About Patrick Thurmond


My first Drupal module to reach full project status

Today my EmbedIt.in Integrator module for Drupal 6 reached full project status. It is the first project that I have submitted to the Drupal community. I have already tagged version 1.0 for Drupal 6. I hope to soon have a version for Drupal 7 available. This is an exciting milestone for me.

My module helps you interface your Drupal site with the EmbedIt.in web service for your documents. It will automatically upload the files to your account and display them on your website.

You can find it here at: http://drupal.org/project/embeditin

If you are a Drupal user, please take the time to check out my module. Thanks!

Web Development,PHP,Frameworks,Portfolio,Code Samples


Diving into Drupal module development – My first public Drupal project

For several years now I have been developing custom modules for various projects. However, up until recently, I had never submitted any of those modules to the Drupal community. I have been working for VML since the beginning of January and I have developed multiple modules for various projects. However recently I had the opportunity to create a project that I could opening contribute back to the community. My boss even recommended that I do so.

The module that I have contributed back to the community is one that allows users to create a node for and manage documents through the Embedit.in service using their API interface. I have created the first publicly available PHP library for interfacing with their API service. It is completely independent from the module in its design so that it may be used separately.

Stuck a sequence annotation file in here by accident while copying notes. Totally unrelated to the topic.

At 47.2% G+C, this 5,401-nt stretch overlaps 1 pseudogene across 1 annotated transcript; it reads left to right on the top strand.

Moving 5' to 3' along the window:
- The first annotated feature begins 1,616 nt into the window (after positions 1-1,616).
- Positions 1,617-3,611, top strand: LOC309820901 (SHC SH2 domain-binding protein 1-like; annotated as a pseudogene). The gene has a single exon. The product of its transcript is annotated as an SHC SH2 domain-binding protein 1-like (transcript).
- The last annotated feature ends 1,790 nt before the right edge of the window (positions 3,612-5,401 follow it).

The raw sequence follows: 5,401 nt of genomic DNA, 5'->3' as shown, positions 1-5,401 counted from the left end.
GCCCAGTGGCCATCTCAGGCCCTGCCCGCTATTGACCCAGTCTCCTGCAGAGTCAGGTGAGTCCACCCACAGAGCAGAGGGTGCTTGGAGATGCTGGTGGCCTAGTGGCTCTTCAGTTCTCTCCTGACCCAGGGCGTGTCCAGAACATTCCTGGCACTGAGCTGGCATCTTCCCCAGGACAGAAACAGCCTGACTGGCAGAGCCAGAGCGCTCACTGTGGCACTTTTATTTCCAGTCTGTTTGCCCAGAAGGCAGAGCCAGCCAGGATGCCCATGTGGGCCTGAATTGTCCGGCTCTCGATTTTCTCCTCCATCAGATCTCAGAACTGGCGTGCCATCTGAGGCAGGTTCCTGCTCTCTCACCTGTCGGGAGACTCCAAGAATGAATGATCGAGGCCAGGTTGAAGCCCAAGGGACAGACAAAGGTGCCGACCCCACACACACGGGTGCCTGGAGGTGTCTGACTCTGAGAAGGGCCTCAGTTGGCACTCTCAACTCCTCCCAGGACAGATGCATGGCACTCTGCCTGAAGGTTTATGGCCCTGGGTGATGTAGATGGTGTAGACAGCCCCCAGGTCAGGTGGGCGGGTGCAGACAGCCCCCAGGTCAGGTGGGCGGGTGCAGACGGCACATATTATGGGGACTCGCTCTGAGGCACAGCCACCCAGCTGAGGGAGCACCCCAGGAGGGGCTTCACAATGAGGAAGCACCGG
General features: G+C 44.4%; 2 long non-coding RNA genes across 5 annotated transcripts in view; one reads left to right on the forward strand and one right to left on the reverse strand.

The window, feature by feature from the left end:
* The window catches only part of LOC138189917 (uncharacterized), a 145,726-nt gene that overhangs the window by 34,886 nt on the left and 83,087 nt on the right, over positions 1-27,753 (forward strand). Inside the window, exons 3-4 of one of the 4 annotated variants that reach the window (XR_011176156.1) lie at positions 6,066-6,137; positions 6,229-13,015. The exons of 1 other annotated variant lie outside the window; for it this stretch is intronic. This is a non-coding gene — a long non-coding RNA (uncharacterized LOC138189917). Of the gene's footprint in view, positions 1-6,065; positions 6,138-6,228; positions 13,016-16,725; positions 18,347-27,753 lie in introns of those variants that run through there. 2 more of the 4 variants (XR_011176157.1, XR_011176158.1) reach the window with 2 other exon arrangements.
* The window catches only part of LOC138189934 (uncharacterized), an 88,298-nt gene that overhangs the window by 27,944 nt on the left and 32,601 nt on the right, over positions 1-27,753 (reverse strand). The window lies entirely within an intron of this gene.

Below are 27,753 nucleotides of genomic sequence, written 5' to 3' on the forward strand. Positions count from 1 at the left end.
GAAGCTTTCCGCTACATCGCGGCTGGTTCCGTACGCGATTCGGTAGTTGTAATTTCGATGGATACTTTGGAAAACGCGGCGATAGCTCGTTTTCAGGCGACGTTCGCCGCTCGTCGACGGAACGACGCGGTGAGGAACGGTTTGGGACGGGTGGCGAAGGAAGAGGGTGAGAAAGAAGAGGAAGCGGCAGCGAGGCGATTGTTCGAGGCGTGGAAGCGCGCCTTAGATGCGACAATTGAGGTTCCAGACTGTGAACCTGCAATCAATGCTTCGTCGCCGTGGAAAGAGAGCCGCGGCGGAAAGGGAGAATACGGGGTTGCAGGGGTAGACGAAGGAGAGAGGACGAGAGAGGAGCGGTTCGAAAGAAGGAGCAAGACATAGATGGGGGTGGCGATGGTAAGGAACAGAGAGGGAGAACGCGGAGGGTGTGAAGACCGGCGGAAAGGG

If you would like to learn more about it, please visit my page dedicated to it at: http://www.patrickthurmond.com/my-code-projects/embedit-in-integrator-a-drupal-6-module/

You may also visit it in the Drupal community at: http://drupal.org/sandbox/pthurmond/1155976


PHP,CMSes,Frameworks,Portfolio,Code Samples


My First Open Cart contribution

Today I submitted a contribution to the open source e-commerce project called Open Cart. My contribution is an XML product feed generator script that is compatible with Google Base. It requires not modification of the Open Cart core and is a simple upload installation. This script automatically generates a Google Base compatible product feed and it can be modified very easily by any programmer.

If you would like to see my contribution just visit the Open Cart extensions site here:

Web Development,PHP,CMSes,Code Samples


Star Trek-like translation technology is one step closer to reality.

The BBC recently published an exciting new article about a new headset from NEC that among other things will allow for real-time translation of conversations to be given to users of the headset.

For those of you that remember the Star Trek movies and TV shows the concept of instantaneous translation of spoken languages is nothing new. The concept is amazing and would allow for two or more individuals of completely different cultures, speaking completely different languages, to communicate seamlessly without the aid of a human (or other living) interpreter standing on the sidelines repeating everything. But the technology is elusive. The challenges have been great. Problems, such as converting spoken language into something a computer can understand and use and then taking that and converting it again into a meaningful and accurate translation in another language that may be structured completely differently, are monumental to overcome. Such technology has long been a programming holy grail.